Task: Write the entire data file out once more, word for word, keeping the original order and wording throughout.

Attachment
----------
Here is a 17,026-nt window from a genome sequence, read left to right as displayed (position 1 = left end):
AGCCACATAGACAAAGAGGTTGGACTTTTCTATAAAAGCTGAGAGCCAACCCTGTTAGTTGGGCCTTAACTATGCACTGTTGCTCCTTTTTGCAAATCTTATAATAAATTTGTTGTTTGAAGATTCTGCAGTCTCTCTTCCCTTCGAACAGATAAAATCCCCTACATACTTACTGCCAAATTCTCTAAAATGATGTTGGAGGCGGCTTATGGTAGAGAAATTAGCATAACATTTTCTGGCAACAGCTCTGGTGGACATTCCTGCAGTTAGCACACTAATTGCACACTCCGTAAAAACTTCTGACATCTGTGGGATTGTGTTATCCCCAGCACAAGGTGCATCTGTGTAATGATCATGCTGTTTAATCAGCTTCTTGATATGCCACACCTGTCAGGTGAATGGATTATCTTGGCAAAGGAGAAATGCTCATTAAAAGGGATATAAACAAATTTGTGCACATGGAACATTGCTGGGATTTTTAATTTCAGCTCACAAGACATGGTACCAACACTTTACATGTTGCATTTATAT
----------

Here is a 17,026-nt window from a genome sequence, read left to right as displayed (position 1 = left end):
AGCCACATAGACAAAGAGGTTGGACTTTTCTATAAAAGCTGAGAGCCAACCCTGTTAGTTGGGCCTTAACTATGCACTGTTGCTCCTTTTTGCAAATCTTATAATAAATTTGTTGTTTGAAGATTCTGCAGTCTCTCTTCCCTTCGAACAGATAAAATCCCCTACATACTTACTGCCAAATTCTCTAAAATGATGTTGGAGGCGGCTTATGGTAGAGAAATTAGCATAACATTTTCTGGCAACAGCTCTGGTGGACATTCCTGCAGTTAGCACACTAATTGCACACTCCGTAAAAACTTCTGACATCTGTGGGATTGTGTTATCCCCAGCACAAGGTGCATCTGTGTAATGATCATGCTGTTTAATCAGCTTCTTGATATGCCACACCTGTCAGGTGAATGGATTATCTTGGCAAAGGAGAAATGCTCATTAAAAGGGATATAAACAAATTTGTGCACATGGAACATTGCTGGGATTTTTAATTTCAGCTCACAAGACATGGTACCAACACTTTACATGTTGCATTTATAT